News & Information From Northeast India

‘Golden Tiger’ of Kaziranga not a cause for celebration, but concern: Park officials

There is no reason to rejoice at the ‘golden tiger’ of Kaziranga National Park in Assam, which created uproar in the social media just a couple of days ago.

A photograph of a ‘golden tiger’ from Assam’s Kaziranga National Park, shared by IFS officer Parveen Kaswan, created buzz in the social media. The rare photograph was clicked by Mayuresh Hendre.

The officials at Kaziranga National Park, however, sought to puncture the enthusiasm, saying that there were three more tigers with almost the same colouration in Kaziranga.

In a report, the Deccan Herald (DH) newspaper quoted the officials who said that the golden tiger was an example of unusual colour aberration, and it could be due to excessive inbreeding, one of the main reasons for population decline among tigers in the wild.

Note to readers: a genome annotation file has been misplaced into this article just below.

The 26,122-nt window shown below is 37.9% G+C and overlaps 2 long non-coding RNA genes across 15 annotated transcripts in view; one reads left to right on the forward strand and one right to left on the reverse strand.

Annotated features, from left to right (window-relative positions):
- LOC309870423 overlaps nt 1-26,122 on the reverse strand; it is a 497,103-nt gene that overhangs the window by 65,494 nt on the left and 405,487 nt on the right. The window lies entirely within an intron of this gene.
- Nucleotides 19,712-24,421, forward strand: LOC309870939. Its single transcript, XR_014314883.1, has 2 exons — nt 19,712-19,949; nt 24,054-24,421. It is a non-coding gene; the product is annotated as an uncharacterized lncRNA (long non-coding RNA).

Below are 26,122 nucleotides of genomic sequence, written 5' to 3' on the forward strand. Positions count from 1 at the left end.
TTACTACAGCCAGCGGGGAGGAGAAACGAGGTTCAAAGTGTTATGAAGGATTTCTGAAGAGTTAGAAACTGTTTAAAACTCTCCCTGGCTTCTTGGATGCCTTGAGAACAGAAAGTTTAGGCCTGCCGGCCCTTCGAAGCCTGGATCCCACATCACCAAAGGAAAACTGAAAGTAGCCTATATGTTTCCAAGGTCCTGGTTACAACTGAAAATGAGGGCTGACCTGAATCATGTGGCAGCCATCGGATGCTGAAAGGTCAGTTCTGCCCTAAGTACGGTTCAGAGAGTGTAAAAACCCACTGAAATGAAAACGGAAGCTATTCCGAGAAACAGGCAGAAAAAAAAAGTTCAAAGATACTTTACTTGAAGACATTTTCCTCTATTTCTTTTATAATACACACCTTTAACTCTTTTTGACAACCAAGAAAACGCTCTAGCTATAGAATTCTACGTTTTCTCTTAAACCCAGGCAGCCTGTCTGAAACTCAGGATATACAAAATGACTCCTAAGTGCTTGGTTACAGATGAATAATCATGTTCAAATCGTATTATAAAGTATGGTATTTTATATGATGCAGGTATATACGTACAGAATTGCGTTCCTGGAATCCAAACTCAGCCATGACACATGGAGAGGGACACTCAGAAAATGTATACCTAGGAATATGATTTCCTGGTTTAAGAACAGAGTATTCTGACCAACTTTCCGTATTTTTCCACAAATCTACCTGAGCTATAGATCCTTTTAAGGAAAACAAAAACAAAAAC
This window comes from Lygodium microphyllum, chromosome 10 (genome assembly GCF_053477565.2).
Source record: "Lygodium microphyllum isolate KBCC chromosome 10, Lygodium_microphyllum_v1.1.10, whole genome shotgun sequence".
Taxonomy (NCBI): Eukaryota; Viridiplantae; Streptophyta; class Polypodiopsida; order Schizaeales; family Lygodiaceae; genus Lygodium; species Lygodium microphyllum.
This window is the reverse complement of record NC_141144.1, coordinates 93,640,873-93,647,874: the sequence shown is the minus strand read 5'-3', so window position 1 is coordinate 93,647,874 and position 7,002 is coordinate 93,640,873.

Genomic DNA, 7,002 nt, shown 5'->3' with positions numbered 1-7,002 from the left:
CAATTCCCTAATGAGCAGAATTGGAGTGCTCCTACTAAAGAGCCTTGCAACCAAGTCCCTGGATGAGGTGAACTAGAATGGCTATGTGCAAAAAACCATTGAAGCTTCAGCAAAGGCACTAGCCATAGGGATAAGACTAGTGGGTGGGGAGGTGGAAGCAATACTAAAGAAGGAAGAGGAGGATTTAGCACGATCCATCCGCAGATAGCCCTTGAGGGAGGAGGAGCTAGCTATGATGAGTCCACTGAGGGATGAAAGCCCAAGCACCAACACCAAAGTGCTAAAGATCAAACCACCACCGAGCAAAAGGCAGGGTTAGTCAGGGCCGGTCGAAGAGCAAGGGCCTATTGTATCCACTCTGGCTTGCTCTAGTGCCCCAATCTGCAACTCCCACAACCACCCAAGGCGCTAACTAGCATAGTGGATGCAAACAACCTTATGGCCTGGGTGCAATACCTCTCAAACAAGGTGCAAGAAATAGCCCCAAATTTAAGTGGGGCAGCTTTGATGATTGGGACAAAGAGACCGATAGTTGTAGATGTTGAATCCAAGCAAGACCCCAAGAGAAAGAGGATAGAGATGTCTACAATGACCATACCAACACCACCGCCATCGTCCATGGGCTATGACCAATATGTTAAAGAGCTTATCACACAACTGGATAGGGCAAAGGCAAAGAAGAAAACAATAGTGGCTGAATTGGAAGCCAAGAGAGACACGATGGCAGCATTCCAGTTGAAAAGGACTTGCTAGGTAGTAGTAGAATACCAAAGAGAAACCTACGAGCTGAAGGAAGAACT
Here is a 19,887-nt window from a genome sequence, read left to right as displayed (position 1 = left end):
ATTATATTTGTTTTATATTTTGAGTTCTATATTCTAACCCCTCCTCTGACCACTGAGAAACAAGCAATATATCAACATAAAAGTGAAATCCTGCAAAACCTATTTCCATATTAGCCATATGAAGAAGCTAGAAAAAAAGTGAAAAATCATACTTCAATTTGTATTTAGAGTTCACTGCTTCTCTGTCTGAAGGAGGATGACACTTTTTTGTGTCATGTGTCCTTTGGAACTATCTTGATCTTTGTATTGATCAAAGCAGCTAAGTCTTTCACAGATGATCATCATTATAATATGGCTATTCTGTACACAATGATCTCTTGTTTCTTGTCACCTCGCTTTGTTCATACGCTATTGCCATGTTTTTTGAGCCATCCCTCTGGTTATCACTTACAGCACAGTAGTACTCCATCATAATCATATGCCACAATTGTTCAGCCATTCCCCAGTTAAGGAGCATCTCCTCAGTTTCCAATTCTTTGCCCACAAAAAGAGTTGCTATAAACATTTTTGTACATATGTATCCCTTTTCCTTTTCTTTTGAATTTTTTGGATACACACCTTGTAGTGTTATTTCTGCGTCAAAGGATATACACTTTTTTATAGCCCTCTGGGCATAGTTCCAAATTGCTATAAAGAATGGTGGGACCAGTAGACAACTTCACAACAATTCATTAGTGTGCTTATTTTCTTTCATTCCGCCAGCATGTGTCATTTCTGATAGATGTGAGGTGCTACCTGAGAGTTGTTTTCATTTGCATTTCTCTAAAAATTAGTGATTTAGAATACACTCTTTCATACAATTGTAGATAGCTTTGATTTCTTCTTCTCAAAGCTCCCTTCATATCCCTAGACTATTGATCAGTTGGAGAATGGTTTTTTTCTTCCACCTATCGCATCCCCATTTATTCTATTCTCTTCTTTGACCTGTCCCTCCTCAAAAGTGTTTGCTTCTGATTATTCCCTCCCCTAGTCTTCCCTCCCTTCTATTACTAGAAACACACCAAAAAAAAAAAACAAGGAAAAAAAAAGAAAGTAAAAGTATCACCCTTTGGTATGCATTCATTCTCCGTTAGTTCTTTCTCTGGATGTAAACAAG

“The biological reason of colour aberration may be due to excessive inbreeding caused by habitat destruction and loss of connectivity. The recessive genes are showing up due to inbreeding within a fragmented population,” the newspaper quoted a document shared by Rabin Sharma, research officer of Kaziranga Tiger Reserve.

Another document shared with DH by the park director P Sivakumar said the tigress — with lighter yellowish skin, lighter black stripes and more whitish expressions in the abdominal and in the facial region — was first photo-captured in 2014. She was camera trapped in 2015, 2016, 2017 and later also.

The report also quoted wildlife biologist Kamal Azad as saying that the tigress was about two years old when it was first seen in 2014.

“So it must be seven to eight years old now. Normally, a tigress gives birth at the age of three to four years. So, already she must have given birth in the wild. So it will be interesting to see whether her colour aberration has been carried to her successor or not,” said Azad, who was earlier associated with the National Tiger Conservation Authority.


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